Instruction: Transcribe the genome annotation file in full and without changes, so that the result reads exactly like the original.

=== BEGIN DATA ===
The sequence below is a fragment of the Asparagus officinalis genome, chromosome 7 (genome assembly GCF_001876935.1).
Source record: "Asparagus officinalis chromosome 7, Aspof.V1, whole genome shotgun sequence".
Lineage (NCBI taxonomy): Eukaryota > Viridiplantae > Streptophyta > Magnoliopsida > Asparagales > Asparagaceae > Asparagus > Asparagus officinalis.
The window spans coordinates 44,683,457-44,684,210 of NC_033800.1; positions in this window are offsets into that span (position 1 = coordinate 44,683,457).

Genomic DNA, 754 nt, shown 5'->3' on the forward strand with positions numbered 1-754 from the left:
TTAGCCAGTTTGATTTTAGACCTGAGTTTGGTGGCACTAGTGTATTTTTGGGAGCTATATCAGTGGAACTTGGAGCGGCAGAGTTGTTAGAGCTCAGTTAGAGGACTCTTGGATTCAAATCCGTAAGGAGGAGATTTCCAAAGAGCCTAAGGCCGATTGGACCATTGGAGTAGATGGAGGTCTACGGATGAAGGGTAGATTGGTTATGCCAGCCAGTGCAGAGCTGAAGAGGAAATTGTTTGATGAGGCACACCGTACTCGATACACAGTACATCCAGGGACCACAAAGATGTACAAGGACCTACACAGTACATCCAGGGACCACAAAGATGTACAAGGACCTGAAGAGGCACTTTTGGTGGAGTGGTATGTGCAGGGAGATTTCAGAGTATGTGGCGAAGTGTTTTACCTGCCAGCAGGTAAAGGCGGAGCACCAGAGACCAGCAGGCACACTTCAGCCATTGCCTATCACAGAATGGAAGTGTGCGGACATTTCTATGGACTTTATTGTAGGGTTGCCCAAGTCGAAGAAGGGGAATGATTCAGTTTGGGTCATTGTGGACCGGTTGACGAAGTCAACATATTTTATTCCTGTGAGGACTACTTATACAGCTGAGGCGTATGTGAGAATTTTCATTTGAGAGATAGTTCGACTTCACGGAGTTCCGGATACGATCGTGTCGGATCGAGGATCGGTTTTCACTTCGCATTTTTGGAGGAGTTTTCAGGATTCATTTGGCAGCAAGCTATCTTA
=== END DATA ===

The sequence below is a fragment of the Asparagus officinalis genome, chromosome 7 (genome assembly GCF_001876935.1).
Source record: "Asparagus officinalis chromosome 7, Aspof.V1, whole genome shotgun sequence".
Lineage (NCBI taxonomy): Eukaryota > Viridiplantae > Streptophyta > Magnoliopsida > Asparagales > Asparagaceae > Asparagus > Asparagus officinalis.
The window spans coordinates 44,683,457-44,684,210 of NC_033800.1; positions in this window are offsets into that span (position 1 = coordinate 44,683,457).

Genomic DNA, 754 nt, shown 5'->3' on the forward strand with positions numbered 1-754 from the left:
TTAGCCAGTTTGATTTTAGACCTGAGTTTGGTGGCACTAGTGTATTTTTGGGAGCTATATCAGTGGAACTTGGAGCGGCAGAGTTGTTAGAGCTCAGTTAGAGGACTCTTGGATTCAAATCCGTAAGGAGGAGATTTCCAAAGAGCCTAAGGCCGATTGGACCATTGGAGTAGATGGAGGTCTACGGATGAAGGGTAGATTGGTTATGCCAGCCAGTGCAGAGCTGAAGAGGAAATTGTTTGATGAGGCACACCGTACTCGATACACAGTACATCCAGGGACCACAAAGATGTACAAGGACCTACACAGTACATCCAGGGACCACAAAGATGTACAAGGACCTGAAGAGGCACTTTTGGTGGAGTGGTATGTGCAGGGAGATTTCAGAGTATGTGGCGAAGTGTTTTACCTGCCAGCAGGTAAAGGCGGAGCACCAGAGACCAGCAGGCACACTTCAGCCATTGCCTATCACAGAATGGAAGTGTGCGGACATTTCTATGGACTTTATTGTAGGGTTGCCCAAGTCGAAGAAGGGGAATGATTCAGTTTGGGTCATTGTGGACCGGTTGACGAAGTCAACATATTTTATTCCTGTGAGGACTACTTATACAGCTGAGGCGTATGTGAGAATTTTCATTTGAGAGATAGTTCGACTTCACGGAGTTCCGGATACGATCGTGTCGGATCGAGGATCGGTTTTCACTTCGCATTTTTGGAGGAGTTTTCAGGATTCATTTGGCAGCAAGCTATCTTA